Editorial / Deceiving voters with letters to the editor
For generations, the letters-to-the editor columns of the local newspaper have been a great equalizer.
As forums for opinion and observation, they have been the one place where everybody has an equal opportunity to speak his or her mind -- regardless of job title or net assets. It is the one place where the bum and the banker both can afford to be heard, because it doesn't cost a cent.
It is a place for individual voices to be heard, and the integrity of the forum depends largely on it remaining a forum for individuals who write the letters they submit.
But the letters columns of this paper -- and likely three other news outlets serving Westport as well -- have been corrupted by political endorsement letters written not by individuals but churned out by officials of at least one campaign -- and possibly more.
The campaign of Jim Marpe, the Republican candidate for first selectman, admitted this week it routinely revises supporters' letters to its liking and sends them back to supporters, who then pass them on to editors as their own thoughts, ideas and words.
In at least a few instances, Marpe's campaign admitted it has written entire letters for supporters, who then submitted them to editors as their own.
Whether a campaign reshapes letters or flat-out writes them for supporters, the practice is deceptive -- an intentional bid to pull the wool over the eyes of the public. Is Marpe's campaign alone in this? Probably not.
For editors and readers, the insidious thing is that unless a campaign is caught in the act -- as Marpe's was this week when a supporter admitted that one of the candidate's lieutenants wrote the letter he submitted -- a reader really can't be sure which letters are genuine and which have been manufactured by or reshaped to its liking by a campaign.
Should the letters column carry a "reader beware" warning?
This newspaper requires that letters include a phone number and full address for verification of the writer's identity. It also refuses to accept letters from third parties (that rule was quickly adopted two years ago when a candidate for Board of Finance raised red flags by having supporters send endorsement letter to him "for forwarding.")
But campaigns know our rules and have ways to try to skirt them. How to, as Marpe advised a supporter in an email.
Computers and email have allowed campaigns to generate huge volumes of letters and flood media outlets with them.
The Westport News, in its Oct. 11 edition, printed 48 political-endorsement letters -- nearly four full pages -- and didn't have space for about 20 more.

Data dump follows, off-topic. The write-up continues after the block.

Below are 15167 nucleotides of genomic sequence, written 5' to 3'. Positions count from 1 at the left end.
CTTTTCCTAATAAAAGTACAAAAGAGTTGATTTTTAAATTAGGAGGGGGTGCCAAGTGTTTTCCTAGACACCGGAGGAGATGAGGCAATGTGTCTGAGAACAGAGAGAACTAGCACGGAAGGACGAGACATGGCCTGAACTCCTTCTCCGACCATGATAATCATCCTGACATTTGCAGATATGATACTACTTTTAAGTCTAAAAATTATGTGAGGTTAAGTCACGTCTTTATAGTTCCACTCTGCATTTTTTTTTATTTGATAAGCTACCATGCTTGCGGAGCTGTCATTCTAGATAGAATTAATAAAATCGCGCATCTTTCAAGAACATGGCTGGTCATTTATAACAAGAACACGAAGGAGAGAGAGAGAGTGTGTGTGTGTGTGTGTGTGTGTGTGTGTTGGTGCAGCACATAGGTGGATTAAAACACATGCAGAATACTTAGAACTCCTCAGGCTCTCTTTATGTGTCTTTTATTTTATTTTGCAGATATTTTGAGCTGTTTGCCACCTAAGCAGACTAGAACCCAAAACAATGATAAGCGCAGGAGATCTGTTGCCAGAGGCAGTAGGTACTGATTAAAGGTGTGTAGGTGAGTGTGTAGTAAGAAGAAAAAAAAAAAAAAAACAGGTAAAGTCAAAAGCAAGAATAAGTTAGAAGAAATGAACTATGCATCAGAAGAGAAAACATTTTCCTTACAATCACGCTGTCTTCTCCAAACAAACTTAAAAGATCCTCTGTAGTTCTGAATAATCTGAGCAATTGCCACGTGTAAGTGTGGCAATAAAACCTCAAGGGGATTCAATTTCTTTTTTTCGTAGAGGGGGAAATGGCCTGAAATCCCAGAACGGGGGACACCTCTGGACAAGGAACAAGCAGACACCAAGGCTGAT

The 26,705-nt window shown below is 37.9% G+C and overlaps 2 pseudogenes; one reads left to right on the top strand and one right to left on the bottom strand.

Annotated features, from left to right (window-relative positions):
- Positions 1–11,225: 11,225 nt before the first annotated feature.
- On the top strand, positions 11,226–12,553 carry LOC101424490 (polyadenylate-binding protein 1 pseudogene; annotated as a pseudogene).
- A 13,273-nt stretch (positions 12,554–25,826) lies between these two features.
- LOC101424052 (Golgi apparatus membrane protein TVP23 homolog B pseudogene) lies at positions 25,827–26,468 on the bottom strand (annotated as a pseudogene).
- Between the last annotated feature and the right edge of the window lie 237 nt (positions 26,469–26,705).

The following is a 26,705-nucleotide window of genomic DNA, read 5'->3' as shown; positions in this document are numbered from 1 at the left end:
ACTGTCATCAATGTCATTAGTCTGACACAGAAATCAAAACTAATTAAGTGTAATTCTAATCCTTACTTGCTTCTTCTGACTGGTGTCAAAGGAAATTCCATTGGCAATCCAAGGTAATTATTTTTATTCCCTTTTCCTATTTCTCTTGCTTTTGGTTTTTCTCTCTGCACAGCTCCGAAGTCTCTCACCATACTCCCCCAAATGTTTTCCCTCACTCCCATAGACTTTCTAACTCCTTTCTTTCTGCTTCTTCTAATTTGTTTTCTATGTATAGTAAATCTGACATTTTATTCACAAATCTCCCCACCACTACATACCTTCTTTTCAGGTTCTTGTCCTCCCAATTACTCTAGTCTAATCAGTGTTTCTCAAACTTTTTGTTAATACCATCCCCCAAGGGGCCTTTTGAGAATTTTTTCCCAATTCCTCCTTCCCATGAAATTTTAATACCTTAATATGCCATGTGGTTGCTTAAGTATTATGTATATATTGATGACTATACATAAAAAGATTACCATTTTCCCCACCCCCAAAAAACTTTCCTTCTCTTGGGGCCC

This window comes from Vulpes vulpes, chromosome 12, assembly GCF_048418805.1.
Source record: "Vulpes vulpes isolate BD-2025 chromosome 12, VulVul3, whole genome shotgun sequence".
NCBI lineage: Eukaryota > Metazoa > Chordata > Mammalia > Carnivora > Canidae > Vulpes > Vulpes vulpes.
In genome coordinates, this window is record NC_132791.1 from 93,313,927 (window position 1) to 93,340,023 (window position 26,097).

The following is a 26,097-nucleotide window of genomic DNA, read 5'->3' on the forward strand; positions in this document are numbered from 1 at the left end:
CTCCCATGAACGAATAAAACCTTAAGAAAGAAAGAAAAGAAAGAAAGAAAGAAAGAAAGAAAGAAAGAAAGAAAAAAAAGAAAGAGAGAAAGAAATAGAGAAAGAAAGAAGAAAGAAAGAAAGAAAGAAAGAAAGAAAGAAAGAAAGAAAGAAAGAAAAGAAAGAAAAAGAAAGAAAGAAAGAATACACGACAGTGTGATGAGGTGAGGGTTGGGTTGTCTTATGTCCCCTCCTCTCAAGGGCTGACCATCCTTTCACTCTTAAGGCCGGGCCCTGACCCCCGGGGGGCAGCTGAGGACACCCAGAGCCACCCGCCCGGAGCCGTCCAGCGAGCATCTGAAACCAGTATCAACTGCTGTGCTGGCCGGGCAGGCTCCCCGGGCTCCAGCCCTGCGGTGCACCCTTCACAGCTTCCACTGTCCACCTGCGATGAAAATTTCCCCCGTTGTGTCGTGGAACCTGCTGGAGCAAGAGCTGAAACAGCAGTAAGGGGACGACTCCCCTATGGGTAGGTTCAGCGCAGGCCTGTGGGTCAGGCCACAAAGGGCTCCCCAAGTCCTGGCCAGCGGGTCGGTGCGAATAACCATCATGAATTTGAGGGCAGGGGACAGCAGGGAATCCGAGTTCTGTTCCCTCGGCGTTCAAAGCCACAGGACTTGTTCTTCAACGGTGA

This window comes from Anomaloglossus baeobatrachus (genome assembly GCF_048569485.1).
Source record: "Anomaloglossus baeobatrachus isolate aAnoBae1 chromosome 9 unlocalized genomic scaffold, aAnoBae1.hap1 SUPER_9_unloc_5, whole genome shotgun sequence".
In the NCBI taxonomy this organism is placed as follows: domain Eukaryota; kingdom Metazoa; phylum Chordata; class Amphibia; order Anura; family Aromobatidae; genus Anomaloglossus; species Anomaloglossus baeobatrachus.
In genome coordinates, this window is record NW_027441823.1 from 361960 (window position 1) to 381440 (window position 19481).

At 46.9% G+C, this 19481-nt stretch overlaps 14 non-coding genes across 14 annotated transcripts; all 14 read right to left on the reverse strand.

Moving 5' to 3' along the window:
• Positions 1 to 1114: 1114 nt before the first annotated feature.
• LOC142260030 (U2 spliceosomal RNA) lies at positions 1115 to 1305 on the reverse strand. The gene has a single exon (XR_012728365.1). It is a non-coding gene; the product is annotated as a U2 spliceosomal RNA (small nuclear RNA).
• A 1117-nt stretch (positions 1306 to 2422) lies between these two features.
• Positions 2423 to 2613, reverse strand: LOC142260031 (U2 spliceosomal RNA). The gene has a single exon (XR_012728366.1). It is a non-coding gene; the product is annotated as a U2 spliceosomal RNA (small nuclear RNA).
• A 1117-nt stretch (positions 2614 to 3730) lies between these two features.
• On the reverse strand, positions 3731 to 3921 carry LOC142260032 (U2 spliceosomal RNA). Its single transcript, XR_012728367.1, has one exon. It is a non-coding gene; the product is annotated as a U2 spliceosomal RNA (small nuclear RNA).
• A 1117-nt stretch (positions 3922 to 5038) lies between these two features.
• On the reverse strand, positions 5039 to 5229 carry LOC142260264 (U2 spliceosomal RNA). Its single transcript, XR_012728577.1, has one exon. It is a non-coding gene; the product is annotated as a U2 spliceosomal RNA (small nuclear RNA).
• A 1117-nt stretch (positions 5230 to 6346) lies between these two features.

This newspaper has had to ask itself: Who -- other than its editor -- would read all of those? Especially after three full pages of mind-numbingly similar letters ran the week before?
The Westport News traditionally has published every endorsement letter that met its standards. It has felt that its letters columns represent a pure form of democracy -- a forum that should be expanded during local elections.
But with the authenticity of letters now being questioned, and with unprecidented volume, the paper is ending that practice effective with today's edition.
Moving forward, the Westport News will print what it believes is a representative sampling of letters, taking care to be fair and balanced on both sides of contests and issues. All letters will be read, but not all will be printed or posted to its website.
That has been the practice of many news organizations for years.
Campaign advertising is expensive, especially for a local candidate in a small town. From an economic and exposure standpoint, campaigns never had a better deal than their supporters' unlimited, free access to the letters columns.
But any economist will tell you that when currency floods a market, inflation occurs. The value of every dollar, euro, yen -- whatever the monetary unit is -- declines in value.
With parties and campaigns flooding the letters columns, the same sort of inflation has occurred -- each letter has been devalued. And with this paper now drawing a line on how many letters it will print, the campaigns have strangled the very goose that laid their golden eggs.
By law, campaign advertising must disclosed who paid for it and who approved it. Ironically, a campaign that manipulates letters can say the same thing for free -- and put somebody else's name on it.
There is little question that many candidates are using mass emails to spoon-feed key themes to letter writers. And many of those letters have a broken-record-like redundancy. The same candidate resumes and "qualities" are repeated over and over.
Highly educated and urbane, Westport is legendary for its articulate residents who demand to be heard and push public meetings past midnight.
So it is both ironic and pathetic that many in the same town are willing to play the ventriloquist's dummy, sitting silently as somebody puts words in their mouths.